“How’s the President?” I asked.

            My brother shrugged.  “Not good.  He was shot three times, twice in the chest.  They don’t know if he’ll live.”

            “The Vice President?”

            “Shot four times.  Also in critical condition.”

            “The Speaker of the House?”

            “Still missing.  Whether kidnapped or in hiding, nobody seems to know.”

            I stepped closer to him.  I scratched the stubble on my chin.  “Raymond,” I said, “who’s in charge of the country?”

            He looked at me gravely but said nothing.

            The bell on the door clanked, and I went out to the front of the grocery store.  It was my store; I ran it with my brother’s help.  Today I was working up front with the customers.  He was in the stockroom, arranging crates and watching the TV on the wall.  Whenever I could, I’d go back and get a report from him.  The reports were always the same: not good.

            An old woman with the face of a rodent probed the aisles, her nostrils twitching.  Business was steady, despite everything.  I felt this was somehow indecent, but what could I say?  People don’t stop eating because of a social or political crisis.

            Eventually the ratfaced woman bought a loaf of bread and a quart of milk.  Her nostrils twitched at me.

            “Do you sell guns here?” she asked.

            I was polite.  “No, ma’am,” I said.

            “I heard you had guns here.”

            “No.  No guns.  This is a grocery store.”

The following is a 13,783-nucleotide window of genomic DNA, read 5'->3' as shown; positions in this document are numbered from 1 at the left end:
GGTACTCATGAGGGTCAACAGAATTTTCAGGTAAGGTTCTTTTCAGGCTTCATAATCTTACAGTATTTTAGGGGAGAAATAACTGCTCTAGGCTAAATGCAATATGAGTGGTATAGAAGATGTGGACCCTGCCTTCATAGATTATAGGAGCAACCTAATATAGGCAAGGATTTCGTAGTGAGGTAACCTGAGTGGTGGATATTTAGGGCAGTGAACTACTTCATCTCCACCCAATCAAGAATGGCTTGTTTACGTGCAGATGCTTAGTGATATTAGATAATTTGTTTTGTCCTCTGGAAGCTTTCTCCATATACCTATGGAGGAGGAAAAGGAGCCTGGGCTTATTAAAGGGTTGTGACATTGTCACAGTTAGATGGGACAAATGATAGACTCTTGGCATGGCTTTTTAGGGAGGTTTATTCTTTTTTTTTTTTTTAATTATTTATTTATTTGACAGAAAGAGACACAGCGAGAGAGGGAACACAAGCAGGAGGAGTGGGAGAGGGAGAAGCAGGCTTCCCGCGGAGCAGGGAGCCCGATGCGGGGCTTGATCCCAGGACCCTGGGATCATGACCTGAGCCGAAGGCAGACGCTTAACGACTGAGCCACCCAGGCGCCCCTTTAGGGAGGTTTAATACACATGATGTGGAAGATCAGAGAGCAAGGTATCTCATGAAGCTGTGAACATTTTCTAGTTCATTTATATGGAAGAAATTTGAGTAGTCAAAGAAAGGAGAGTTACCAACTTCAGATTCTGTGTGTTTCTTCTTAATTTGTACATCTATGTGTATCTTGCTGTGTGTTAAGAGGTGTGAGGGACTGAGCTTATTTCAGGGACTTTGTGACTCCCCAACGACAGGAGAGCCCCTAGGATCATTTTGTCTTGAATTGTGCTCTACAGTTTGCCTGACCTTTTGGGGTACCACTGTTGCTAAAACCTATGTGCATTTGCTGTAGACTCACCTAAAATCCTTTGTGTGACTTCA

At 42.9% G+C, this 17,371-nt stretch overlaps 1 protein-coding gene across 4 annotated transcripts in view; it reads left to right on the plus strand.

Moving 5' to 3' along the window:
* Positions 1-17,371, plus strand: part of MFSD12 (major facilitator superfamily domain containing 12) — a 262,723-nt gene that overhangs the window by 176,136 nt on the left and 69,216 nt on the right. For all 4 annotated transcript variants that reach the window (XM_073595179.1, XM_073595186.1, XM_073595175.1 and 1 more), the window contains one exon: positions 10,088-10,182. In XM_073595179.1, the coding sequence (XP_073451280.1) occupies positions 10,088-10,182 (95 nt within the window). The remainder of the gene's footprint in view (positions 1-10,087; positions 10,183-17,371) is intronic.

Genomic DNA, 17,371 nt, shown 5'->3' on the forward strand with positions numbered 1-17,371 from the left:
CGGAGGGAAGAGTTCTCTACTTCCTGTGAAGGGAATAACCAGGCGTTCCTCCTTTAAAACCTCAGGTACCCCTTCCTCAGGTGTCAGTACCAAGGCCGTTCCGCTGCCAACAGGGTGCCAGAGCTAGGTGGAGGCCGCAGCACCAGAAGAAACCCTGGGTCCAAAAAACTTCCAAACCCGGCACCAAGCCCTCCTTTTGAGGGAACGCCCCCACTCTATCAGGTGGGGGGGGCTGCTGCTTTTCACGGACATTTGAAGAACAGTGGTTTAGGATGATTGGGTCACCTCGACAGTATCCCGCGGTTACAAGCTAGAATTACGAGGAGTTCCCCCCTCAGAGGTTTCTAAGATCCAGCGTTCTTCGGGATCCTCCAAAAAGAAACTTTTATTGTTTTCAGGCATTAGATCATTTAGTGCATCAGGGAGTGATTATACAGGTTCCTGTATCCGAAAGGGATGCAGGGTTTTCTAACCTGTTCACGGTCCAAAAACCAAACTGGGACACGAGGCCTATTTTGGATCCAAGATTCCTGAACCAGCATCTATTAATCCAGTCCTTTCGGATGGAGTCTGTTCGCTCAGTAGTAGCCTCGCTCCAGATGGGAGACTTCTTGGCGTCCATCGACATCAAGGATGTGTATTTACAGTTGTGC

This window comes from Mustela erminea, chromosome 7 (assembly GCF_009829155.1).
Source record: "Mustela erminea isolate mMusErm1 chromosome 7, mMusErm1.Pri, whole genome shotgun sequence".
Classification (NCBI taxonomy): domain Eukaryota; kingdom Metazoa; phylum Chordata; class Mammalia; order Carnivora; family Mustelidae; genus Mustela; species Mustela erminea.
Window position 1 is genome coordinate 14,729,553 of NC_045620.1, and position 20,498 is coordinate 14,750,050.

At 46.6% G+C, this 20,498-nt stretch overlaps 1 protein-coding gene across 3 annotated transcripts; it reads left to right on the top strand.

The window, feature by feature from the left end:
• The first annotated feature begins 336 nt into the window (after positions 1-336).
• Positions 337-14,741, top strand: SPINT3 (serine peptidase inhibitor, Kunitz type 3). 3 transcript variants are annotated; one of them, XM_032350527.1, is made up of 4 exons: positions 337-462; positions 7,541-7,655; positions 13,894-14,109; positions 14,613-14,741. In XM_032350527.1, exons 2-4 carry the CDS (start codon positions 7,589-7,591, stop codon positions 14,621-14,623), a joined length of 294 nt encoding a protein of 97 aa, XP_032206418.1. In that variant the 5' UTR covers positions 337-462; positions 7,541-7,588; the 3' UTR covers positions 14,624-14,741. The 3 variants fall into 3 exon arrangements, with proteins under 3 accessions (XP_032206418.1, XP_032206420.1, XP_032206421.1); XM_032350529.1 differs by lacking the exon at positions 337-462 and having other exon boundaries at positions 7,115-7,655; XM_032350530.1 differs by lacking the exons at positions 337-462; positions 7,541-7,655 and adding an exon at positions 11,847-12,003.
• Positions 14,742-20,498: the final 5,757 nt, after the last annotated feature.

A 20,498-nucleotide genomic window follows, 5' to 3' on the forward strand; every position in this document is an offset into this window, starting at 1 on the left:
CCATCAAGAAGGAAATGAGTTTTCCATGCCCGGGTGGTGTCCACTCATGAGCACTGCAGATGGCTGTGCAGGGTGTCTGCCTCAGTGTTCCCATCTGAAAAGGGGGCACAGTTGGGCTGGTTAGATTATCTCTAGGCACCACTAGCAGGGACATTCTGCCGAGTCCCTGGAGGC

“But I was told—”

            I shook my head.  “Sorry.”

            She stared at me hard for several seconds and left scowling.

            I went back to check with my brother again.  “The Chief of Police,” I said.

            “Died a little while ago,” he answered.  “One of the bullets passed completely through his brain.”

            “The Archbishop?”

            “Gone underground.”

“And the New York Philharmonic?”

            “Which section?”

            I spread my hands in exasperation.  “I don’t know.  Any of them.  Flutes.”

“Hostages, mostly.  Terms for their release have yet to be clarified.”

            I wanted to find out more, but again the bell drew me away with its dull clank.

            This time it was an old man with a bright red torch of a face.  He bought two Gala apples and a bottle of aspirin.

            He squinted at me.  “Your prices are awfully high,” he said.

            “The economic climate,” I smiled.

            “I could go down the street and get a better deal than this.”

            I tried to look amiable.

            “Of course,” he said slowly, “there are other steps that could be taken. . . .”

            He left, and I went back to consult with my brother.  For the moment, however, I couldn’t find him.  I looked around, but he simply wasn’t there.  “Raymond!” I called.  “Raymond?”

            I lifted my eyes to the broad-shouldered TV glaring down at me.  The sound was muted, but the images themselves created a noise in my head.  The jostling, shifting scenes held me transfixed.  I saw people running haphazardly through the streets, rows of sheet-covered bodies, orange flames and black smoke spewing from tall, glass-and-metal buildings. . . .

            Then I heard my brother’s voice behind me.  “Stay where you are,” he said.

            I turned and saw he was pointing a gun at me.  Others—customers, I think—stood at his sides.  They too were carrying guns.

            “Raymond,” I said.  “What . . . what . . .”

            “Shut up,” he said.  “This is a coup.  We’re taking over.”

            “But this is . . .”  I felt unsteady on my feet.  “This is a grocery store.”

            “It’s our grocery store now.  Up against the wall.”

            I began to tremble.  “For God’s sake, man, you’re my brother.”

            He seemed to revolve this fact for a moment.  He looked almost rueful.  “Up against the wall,” he said, and he pointed the gun at my heart.

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